To Wrap It Up
When you have each of the test pyramid layers executing against your system under test, you can utilize the output to have an understanding on how everything is performing. They will require maintenance as systems change, requirements are updated and updates are released so you have to be vigilant to not go overboard on any one particular layer and keep asking yourself how far you can break down a test to its smallest components before you start automating. Don’t stress out too much if you go overboard on the UI side. Take the non-critical UI tests and find out if they are already tested in other tests, partially or wholly and fill in any gaps you identify. Your goal is to find that balance between cost and value of your test automation. We want just enough tests to get value out of them while keeping your maintenance, price, time costs as low as possible.
Learn more about Cycle test automation solutions for WMS here.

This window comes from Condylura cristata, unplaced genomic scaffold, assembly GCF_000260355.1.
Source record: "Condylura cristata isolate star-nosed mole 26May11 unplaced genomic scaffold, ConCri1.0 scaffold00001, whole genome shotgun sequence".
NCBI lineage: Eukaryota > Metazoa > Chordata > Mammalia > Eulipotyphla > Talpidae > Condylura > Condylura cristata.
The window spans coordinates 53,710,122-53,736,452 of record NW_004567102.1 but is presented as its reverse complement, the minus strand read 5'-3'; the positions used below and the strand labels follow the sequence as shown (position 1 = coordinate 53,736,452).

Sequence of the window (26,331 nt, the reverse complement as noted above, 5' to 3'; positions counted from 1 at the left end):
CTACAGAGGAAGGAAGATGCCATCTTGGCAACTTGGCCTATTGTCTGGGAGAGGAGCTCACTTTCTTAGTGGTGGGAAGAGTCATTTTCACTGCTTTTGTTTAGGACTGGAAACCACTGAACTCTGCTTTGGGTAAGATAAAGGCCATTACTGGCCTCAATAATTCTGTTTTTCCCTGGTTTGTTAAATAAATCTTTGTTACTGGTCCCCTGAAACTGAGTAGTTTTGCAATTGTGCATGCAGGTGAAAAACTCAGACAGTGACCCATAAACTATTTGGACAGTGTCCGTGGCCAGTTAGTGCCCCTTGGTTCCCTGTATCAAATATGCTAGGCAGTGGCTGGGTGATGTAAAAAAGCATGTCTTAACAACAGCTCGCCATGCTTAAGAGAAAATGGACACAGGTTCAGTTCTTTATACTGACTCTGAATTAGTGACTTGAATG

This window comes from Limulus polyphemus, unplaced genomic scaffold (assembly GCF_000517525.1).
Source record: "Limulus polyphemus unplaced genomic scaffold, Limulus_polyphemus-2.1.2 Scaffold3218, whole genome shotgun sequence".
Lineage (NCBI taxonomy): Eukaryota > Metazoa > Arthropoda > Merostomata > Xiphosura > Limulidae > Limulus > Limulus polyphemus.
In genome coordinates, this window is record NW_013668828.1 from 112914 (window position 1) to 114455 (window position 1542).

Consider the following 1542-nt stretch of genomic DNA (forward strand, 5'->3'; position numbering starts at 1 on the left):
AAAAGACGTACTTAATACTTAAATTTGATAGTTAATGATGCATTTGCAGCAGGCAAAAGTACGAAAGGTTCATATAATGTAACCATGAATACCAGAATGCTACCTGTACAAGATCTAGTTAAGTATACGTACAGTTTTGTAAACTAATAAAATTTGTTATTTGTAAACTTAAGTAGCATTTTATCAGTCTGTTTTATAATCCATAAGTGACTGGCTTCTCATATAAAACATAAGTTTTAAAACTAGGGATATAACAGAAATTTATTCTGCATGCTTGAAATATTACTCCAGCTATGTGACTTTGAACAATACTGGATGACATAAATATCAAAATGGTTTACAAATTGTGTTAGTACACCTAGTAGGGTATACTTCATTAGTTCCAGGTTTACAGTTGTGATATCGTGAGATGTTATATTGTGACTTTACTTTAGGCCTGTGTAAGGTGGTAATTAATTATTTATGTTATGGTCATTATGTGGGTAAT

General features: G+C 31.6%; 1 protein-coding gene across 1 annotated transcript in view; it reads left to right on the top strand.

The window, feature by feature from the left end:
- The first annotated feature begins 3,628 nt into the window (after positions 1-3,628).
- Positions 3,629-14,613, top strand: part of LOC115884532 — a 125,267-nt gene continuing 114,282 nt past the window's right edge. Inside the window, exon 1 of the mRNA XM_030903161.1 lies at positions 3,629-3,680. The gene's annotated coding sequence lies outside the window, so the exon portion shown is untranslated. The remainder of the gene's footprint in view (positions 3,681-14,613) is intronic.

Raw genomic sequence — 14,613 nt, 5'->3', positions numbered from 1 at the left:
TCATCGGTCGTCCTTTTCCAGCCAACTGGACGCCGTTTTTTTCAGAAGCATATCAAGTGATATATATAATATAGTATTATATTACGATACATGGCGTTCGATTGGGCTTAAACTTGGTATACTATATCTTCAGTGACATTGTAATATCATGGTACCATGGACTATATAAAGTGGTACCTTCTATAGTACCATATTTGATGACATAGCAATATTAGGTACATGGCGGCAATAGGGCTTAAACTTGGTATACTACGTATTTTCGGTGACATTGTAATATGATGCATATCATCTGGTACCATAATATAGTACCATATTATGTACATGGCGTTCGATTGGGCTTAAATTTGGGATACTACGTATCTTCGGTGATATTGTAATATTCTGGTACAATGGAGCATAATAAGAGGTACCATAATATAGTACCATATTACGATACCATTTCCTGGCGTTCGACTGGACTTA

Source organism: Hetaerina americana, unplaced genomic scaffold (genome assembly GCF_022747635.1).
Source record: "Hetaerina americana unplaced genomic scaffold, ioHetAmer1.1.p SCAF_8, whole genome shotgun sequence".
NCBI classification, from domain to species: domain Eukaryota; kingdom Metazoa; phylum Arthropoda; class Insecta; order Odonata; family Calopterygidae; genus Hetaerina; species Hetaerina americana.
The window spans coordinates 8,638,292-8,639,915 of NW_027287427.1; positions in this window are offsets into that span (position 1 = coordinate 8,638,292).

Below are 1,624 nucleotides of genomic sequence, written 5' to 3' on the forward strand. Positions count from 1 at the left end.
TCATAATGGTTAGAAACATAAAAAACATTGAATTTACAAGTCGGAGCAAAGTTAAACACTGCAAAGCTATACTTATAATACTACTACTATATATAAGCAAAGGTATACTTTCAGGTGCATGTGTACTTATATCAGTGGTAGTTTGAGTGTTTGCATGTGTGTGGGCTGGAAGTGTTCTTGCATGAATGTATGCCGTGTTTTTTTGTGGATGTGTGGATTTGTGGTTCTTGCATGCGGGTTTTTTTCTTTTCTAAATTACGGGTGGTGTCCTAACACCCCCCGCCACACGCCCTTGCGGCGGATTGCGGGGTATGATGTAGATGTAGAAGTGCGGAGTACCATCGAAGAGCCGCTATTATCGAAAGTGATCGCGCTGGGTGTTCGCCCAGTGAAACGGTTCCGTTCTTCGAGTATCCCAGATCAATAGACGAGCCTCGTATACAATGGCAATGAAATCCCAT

This post was written by:
Technical Pre-Sales Consultant
James has been working in software pre-sales and implementation since 2000, and has more recently settled into focusing on technical pre-sales.
Cylce Product SDET
Seth enjoys learning, working through code problems and automating. He has worked in different markets from Healthcare to Fintech and now focused on supply chain. Currently Seth’s focus is on supporting the Cycle platform from bug fixes to manual validation and automated testing. His purpose is to collaborate with the team to build and maintain quality for our users.